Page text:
A prayer for Cochrane’s newly elected mayor and councillors

COFFEE WITH WARREN, with Warren Harbeck
Cochrane Eagle, October 19, 2017

Grant your servants listening hearts

“Grant your servant a listening heart to govern your people,” Solomon asked of God upon becoming king of ancient Israel, a good prayer for our just-elected leaders who gather around Cochrane’s council fire.
Graphic by Warren Harbeck

There is the tradition among some of Canada’s First Nations for their leaders to gather around a sacred fire while making decisions for the wellbeing of their communities. This was known as the “council fire,” a reference to the sacred importance of such meetings.

In last week’s pun-packed column I threw my support behind Firewood for Cochrane’s town council. No, he didn’t win at the ballot box. But I trust his spirit will certainly be present with those who did win as they come together around Cochrane’s “council fire.”

Firewood’s spirit, as I see it, exemplifies the qualities so beautifully articulated in Rotary’s famous Four-Way Test: 1. Is it the truth? 2. Is it fair to all concerned? 3. Will it build goodwill and better friendships? 4. Will it be beneficial to all concerned?

But there’s another quality, I believe, that underlies these four, an overarching virtue made famous by a leader widely regarded as the wisest man who ever lived. That man was King Solomon, and the virtue was what he requested of God upon his ascent to the throne of ancient Israel: a listening heart.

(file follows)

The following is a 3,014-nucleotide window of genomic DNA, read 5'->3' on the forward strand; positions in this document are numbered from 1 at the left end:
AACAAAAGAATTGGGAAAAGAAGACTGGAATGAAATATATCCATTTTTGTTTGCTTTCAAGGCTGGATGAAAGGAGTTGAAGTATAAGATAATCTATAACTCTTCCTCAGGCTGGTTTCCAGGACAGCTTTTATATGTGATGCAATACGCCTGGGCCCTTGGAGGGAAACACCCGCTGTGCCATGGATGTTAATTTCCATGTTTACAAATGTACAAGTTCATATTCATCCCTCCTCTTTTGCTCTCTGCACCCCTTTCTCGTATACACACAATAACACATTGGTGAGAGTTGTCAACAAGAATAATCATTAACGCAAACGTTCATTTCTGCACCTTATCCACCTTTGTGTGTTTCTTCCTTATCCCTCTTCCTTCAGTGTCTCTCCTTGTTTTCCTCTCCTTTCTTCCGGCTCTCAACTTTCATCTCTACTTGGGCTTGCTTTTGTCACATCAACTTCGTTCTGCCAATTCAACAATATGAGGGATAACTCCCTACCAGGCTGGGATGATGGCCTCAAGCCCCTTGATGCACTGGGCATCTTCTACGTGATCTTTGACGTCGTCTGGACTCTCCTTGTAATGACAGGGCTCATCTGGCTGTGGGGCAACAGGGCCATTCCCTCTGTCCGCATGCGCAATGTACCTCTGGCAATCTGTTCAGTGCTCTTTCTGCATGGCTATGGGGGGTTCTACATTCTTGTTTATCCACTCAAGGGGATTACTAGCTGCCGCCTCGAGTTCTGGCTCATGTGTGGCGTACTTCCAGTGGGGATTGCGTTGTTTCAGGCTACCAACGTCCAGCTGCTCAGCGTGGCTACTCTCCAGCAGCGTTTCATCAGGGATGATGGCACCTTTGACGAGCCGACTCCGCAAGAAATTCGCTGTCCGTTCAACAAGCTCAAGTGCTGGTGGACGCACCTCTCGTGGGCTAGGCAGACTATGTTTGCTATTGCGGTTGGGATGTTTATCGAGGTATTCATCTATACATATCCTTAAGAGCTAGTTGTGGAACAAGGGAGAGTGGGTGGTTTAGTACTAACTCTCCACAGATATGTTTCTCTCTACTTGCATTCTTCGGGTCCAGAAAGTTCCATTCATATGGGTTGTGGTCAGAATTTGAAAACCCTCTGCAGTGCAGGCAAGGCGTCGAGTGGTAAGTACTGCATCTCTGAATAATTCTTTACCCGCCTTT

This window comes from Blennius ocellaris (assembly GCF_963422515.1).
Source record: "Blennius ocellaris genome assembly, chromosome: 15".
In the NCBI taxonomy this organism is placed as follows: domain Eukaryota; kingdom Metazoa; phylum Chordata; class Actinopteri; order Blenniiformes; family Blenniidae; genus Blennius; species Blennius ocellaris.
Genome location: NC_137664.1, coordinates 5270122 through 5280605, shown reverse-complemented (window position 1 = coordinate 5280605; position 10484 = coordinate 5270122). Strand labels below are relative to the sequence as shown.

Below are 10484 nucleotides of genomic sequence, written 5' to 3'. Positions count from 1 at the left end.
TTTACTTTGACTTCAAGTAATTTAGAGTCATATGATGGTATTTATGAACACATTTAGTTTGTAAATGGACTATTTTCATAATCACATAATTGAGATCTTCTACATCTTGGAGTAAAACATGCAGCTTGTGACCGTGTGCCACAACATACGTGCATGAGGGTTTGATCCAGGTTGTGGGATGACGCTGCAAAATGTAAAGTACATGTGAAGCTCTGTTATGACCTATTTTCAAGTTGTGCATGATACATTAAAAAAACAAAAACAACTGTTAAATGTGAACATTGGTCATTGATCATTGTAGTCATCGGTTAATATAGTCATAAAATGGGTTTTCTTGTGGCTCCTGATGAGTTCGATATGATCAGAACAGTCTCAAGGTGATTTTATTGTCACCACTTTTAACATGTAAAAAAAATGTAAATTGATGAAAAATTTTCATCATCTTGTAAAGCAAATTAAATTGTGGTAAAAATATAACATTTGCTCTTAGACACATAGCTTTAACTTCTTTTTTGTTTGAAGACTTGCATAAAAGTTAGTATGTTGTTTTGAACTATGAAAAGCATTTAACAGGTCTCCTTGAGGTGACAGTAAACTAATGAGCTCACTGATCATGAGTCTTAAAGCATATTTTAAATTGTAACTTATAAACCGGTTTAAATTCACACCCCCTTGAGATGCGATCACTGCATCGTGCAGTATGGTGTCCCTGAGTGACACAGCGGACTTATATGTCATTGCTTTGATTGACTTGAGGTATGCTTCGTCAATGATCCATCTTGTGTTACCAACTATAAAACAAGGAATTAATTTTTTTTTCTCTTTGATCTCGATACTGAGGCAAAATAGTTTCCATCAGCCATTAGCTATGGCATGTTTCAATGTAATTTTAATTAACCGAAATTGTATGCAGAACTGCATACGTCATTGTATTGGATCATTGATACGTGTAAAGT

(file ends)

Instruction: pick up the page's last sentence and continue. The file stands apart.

As recounted in the biblical book of 1 Kings, chapter 3, God came to Solomon in a dream early in his reign and asked him what he’d like God to give him.

Solomon responded: “O Lord, my God, you have made your servant king in place of my father David, although I am only a little child; I do not know how to go out or come in. And your servant is in the midst of the people whom you have chosen, a great people, so numerous they cannot be numbered or counted. Give your servant therefore an understanding mind to govern your people, able to discern between good and evil.” (1 Kings 3:7-9)

The common English translation, “an understanding mind,” in my opinion, fails to capture the richness of the underlying Hebrew original phrase: lev shome’a, literally “a listening heart.”

God was pleased that Solomon asked for a listening heart. He could have served his own self-interest by asking for long life, riches and revenge against his enemies. But no, he asked for a listening heart in order to serve, not himself, but the wellbeing of his people.

Ah yes, a listening heart, a heart that is sensitive both to the voice of God and to the needs of the people. A heart spiritually and morally informed to carry out the awesome mandate such leadership implies.

This, then, is my prayer for our newly elected town leadership –Jeff Genung, mayor, and Susan Flowers, Tara McFadden, Marni Fedeyko, Morgan Nagel, Alex Reed, and Patrick Wilson, councillors — that God may grant them listening hearts as they, too, seek to govern our community wisely.


© 2017 Warren Harbeck

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